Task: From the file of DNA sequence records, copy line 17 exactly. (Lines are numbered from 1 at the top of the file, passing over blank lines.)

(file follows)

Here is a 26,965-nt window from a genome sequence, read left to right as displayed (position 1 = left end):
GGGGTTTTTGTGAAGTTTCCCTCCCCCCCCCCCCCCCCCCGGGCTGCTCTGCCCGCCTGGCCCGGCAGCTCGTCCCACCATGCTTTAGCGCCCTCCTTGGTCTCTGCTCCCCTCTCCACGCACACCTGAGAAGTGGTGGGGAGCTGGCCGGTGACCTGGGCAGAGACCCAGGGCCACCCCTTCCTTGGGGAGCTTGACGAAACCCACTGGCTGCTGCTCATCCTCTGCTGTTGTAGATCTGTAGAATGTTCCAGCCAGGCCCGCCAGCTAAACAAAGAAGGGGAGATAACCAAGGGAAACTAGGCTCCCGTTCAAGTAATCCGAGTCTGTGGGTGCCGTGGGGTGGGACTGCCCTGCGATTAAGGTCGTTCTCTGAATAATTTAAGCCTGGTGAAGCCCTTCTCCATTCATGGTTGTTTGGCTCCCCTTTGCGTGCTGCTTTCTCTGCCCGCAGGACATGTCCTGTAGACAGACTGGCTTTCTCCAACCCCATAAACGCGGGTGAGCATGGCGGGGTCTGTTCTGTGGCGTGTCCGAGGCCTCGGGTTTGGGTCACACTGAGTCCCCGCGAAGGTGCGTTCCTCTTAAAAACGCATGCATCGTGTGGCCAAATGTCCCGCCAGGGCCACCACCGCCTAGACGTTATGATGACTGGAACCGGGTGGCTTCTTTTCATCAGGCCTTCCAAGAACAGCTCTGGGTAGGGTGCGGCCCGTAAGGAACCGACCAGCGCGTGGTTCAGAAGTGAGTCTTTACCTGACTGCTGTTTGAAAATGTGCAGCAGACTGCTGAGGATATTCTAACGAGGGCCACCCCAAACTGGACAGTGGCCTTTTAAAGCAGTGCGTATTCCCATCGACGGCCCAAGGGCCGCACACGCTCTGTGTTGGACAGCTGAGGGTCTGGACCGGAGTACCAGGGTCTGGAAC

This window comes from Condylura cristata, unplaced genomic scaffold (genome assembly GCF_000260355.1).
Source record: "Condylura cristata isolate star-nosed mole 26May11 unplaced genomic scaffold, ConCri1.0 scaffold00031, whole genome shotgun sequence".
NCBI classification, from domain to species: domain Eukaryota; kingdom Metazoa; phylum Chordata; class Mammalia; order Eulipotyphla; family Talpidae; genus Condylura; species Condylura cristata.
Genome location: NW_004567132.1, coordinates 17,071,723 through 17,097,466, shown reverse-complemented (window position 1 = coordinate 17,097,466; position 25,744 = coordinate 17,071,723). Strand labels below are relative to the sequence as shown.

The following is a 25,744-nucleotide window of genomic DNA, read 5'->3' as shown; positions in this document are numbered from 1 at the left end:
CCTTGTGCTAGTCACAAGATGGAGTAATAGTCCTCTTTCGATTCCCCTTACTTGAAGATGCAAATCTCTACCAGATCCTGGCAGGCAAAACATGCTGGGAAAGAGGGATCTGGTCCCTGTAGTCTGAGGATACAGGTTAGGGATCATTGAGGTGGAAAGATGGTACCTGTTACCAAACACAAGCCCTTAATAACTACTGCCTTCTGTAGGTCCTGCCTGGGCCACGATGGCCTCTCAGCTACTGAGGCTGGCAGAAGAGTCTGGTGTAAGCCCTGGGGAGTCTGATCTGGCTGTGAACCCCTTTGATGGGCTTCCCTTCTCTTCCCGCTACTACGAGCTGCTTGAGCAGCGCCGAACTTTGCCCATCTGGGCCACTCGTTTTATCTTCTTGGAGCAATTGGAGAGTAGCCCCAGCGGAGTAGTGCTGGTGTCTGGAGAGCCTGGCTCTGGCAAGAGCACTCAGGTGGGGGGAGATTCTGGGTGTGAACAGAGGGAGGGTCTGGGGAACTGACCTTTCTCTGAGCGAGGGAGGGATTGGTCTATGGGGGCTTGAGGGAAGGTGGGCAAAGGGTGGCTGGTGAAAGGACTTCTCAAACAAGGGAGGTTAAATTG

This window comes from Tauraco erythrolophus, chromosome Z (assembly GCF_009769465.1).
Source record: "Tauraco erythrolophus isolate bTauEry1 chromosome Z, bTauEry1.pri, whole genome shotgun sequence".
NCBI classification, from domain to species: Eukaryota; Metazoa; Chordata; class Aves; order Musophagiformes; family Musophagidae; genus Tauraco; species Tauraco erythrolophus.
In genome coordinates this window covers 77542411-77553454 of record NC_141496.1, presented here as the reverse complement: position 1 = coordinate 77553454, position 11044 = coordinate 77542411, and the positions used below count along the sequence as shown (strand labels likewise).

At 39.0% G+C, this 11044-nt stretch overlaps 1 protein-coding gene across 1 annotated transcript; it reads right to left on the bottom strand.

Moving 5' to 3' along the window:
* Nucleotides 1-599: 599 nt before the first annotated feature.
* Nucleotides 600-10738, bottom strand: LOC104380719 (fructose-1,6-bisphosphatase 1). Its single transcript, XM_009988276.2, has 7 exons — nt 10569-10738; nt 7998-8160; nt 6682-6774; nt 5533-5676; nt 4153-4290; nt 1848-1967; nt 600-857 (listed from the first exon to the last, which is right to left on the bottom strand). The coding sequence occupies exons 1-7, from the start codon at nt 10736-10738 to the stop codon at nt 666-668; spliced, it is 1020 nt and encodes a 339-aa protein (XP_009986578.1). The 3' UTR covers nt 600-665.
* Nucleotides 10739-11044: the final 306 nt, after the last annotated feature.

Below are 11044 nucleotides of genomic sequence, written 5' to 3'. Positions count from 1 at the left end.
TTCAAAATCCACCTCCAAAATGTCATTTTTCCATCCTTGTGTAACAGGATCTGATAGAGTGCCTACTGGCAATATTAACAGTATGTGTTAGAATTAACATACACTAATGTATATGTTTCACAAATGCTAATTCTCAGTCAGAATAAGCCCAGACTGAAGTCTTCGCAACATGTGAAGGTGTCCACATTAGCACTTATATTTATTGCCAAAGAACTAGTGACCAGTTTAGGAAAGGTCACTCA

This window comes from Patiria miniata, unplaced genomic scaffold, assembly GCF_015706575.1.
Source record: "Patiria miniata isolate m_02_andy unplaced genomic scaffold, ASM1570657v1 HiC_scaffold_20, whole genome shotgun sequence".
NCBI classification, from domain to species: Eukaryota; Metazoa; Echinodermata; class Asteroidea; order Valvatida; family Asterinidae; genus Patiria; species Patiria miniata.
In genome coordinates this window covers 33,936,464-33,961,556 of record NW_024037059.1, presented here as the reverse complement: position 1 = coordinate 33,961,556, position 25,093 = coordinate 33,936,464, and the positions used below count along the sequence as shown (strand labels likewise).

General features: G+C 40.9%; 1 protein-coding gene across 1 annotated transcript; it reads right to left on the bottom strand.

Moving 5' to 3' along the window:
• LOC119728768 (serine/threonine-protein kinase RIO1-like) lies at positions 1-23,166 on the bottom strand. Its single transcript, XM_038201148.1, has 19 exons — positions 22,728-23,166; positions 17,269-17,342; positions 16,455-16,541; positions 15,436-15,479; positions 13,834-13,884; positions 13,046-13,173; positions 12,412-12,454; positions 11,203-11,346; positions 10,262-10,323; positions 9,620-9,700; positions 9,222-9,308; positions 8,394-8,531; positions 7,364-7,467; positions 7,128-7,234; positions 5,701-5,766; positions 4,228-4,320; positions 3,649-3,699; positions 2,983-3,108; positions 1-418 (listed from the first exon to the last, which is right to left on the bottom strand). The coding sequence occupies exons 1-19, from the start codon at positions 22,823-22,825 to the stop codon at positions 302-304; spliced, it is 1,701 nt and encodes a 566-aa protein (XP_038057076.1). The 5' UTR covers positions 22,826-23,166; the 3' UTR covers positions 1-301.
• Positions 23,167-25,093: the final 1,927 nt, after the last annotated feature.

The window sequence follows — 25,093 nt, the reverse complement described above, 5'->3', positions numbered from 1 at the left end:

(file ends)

* Nucleotides 10739-11044: the final 306 nt, after the last annotated feature.